We used prospective, population-based, laboratory-confirmed active surveillance to define the burden of HMPV in hospitalized young children. The contribution of HMPV to pediatric hospitalization for ARI or fever was substantial with 1.2 hospitalizations per 1000 children <5 years old per year (95% CI, 0.9–1.6) compared with 3.0 per 1000 (95% CI, 2.8–3.4) for RSV, 0.9 per 1000 (95% CI, 0.8–1.1) for influenza virus, and 0.5 per 1000 (95% CI, 0.4–0.6) for PIV3 [23
]. The rate of HMPV-associated hospitalization was highest in infants 0–5 months old at 4.9 per 1000 (95% CI, 2.9–7.2), compared to 16.9 per 1000 (95% CI, 15.3–18.5) for RSV, 4.5 per 1000 (95% CI, 3.4–5.5) for influenza virus, and 1.6 per 1000 (95% CI, 1.0–2.2) for PIV3 [23
]. These data suggest that HMPV causes hospitalizations for respiratory symptoms and fever in children <5 years old at rates similar to those of influenza and parainfluenzaviruses. Extrapolating from US census data, our data would project approximately 27,000 HMPV hospitalizations in children <5 years of age annually, underscoring the impact of HMPV on children. HMPV is rarely detected in asymptomatic young children [2
Although there have been reports of HMPV disease in persons with underlying medical conditions such as prematurity or asthma, few of these studies have been population-based and have enrolled this large number of children [8
]. One-third of the hospitalized children with HMPV in our study had high-risk conditions, suggesting that these children are at higher risk for hospitalization with HMPV infection. However, two-thirds of HMPV hospitalizations occurred in otherwise healthy children. We did not observe an association between HMPV hospitalization and a history of asthma, in contrast to the association between asthma and human rhinoviruses that has previously been reported in this cohort [24
]. Consistent with previous reports, HMPV was associated most frequently with the diagnosis of bronchiolitis [2
]. The presenting symptoms of HMPV in this cohort generally were not distinct from those children with other viruses, consistent with other reports [1
]. However, very few HMPV-infected children (5%) had fever alone without respiratory symptoms.
HMPV was most prominent at both study sites during the late winter and spring months with peak illness rates in March, April and May. Overall, HMPV accounted for up to 15% of all hospitalizations for children less than five years with ARI or fever with a late spring distribution and was more common than influenza or RSV during this time period [23
]. However, the lack of distinctive clinical symptoms and the overlap with other community respiratory viruses highlights the potential utility of rapid sensitive diagnostic tests such as RT-PCR to detect HMPV and other respiratory viruses.
We identified all four subgroups of HMPV during each year and at each study site, although the distribution of subgroups varied by year. The extent of antigenic variability between HMPV subgroups is not clear in animals or in humans [30
], but the presence of multiple HMPV strains in a single season could affect the design of vaccines or prophylactic antibodies if antigenic variability leads to partial immune escape. We did not find that specific subgroups were associated with more severe disease (data not shown); some studies have suggested this phenomenon [42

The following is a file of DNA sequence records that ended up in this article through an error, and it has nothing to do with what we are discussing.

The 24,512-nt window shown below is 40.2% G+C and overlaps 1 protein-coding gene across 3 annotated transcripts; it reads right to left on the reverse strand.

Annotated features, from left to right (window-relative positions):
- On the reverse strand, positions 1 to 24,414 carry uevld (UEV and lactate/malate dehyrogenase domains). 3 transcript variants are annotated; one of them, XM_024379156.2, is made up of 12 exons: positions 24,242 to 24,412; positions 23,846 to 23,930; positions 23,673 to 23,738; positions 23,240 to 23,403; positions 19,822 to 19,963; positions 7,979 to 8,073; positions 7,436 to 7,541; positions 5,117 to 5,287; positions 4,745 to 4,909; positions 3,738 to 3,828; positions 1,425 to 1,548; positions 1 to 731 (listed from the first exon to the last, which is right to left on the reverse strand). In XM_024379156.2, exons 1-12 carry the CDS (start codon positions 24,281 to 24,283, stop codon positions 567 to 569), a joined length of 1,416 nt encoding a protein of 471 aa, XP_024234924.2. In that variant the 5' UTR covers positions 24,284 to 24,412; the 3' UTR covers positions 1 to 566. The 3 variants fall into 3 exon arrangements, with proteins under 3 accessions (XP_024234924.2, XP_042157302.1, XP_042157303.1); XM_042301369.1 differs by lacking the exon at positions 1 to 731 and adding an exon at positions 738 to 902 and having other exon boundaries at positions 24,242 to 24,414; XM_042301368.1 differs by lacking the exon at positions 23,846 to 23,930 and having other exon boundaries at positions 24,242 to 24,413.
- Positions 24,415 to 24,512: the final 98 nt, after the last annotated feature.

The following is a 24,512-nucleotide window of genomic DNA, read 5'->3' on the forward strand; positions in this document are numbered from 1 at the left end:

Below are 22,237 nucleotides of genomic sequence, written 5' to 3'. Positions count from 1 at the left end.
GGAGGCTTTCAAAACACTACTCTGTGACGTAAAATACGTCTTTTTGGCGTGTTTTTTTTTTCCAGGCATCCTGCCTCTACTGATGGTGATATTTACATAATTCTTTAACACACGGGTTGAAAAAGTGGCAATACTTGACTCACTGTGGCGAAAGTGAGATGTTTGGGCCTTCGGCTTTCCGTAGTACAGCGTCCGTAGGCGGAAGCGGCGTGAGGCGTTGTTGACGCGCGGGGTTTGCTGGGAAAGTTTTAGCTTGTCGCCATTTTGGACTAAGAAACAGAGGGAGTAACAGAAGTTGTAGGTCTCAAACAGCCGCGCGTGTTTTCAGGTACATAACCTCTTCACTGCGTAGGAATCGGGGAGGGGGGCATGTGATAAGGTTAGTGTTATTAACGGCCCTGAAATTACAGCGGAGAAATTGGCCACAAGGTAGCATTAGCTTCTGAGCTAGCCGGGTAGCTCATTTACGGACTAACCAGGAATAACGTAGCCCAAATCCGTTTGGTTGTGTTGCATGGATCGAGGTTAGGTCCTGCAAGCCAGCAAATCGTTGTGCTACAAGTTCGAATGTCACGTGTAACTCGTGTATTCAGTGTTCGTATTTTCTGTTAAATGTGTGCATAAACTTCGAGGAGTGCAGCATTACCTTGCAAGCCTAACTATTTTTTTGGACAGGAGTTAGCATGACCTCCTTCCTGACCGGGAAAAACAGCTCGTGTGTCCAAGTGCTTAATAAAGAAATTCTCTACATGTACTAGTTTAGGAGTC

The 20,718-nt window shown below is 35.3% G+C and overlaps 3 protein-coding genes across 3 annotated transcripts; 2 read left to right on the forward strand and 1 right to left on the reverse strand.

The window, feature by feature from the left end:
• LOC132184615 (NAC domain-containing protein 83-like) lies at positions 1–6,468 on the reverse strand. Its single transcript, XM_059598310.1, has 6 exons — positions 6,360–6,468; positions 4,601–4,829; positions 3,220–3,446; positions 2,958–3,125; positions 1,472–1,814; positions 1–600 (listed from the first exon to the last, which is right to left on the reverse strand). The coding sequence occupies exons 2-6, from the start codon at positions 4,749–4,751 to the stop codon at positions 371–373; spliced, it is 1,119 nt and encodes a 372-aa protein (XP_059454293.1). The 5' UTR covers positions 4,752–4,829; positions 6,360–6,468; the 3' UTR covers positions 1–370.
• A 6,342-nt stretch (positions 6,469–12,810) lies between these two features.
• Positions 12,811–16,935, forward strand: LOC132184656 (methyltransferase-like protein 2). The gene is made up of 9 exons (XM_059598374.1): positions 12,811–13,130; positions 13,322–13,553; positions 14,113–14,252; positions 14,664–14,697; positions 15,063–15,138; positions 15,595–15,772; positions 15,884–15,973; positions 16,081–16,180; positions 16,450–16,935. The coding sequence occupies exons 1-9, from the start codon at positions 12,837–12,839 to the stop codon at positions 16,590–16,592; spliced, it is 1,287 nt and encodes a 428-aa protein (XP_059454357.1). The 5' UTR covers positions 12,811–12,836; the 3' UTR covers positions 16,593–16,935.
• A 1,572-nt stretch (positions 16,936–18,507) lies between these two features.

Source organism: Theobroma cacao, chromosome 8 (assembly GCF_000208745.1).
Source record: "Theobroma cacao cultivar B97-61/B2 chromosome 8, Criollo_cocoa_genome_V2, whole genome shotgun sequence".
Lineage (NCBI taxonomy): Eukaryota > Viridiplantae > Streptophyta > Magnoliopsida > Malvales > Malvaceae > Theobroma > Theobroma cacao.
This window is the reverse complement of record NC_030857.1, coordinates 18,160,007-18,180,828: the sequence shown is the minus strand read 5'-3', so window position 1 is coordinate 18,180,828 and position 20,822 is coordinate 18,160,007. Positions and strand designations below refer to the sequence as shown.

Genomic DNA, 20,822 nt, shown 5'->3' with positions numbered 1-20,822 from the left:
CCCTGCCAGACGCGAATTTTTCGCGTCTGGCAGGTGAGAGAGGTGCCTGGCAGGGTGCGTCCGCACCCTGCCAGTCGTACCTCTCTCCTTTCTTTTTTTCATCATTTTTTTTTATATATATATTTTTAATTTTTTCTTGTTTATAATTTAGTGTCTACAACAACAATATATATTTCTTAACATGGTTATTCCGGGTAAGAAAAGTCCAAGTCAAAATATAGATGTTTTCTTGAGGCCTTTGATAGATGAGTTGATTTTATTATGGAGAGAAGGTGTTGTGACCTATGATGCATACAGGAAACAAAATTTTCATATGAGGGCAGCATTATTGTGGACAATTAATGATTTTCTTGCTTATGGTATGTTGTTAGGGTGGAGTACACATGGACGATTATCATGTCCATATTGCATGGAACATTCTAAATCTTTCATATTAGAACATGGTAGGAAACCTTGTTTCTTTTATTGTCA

], while others have not [43
]. Correlation between infecting subtype and disease severity has been shown for RSV [44
]. A postulated mechanism for alternating circulation of different HMPV subgroups is population immune pressure [46
]. Long-term, prospective, population-based surveillance is needed to establish whether different subgroups of HMPV vary in virulence and whether circulation patterns are the result of immune pressure.
Despite the strength of our prospective population-based surveillance system, our study has limitations. First, surveillance was performed for only two years at only two geographically distant sites (representing two US regions, Northeast and South). Greater regional and temporal differences in viral circulation may have been evident if the study included more years or sites, since others have reported substantial year-to-year variability in HMPV prevalence [1
]. Second, institutional differences in medical practice might have contributed to variation in HMPV hospitalization rates, and although enrolled and non-enrolled children did not differ in demographic characteristics, unknown biases may have affected our HMPV burden estimates. Coinfections were present in a minority of children, but the clinical importance of these coinfections is not clear. HRV is identified frequently in asymptomatic individuals and thus especially difficult to interpret as a co-detected virus [48
]. A large number of children in the study did not have a virus identified by the testing used; this could be due to false negatives or the presence of other pathogens not tested for. Nearly all of the HMPV-infected children had ARI symptoms and not fever alone, but we enrolled children with fever alone in addition to children with ARI. Thus, since the population-based incidence was calculated using all hospitalized children including those with fever alone, we may have underestimated the true incidence of HMPV (and other viruses) in children with ARI. Finally, this study only assessed hospitalized children and the impact of HMPV on emergency department and outpatient visits is unknown.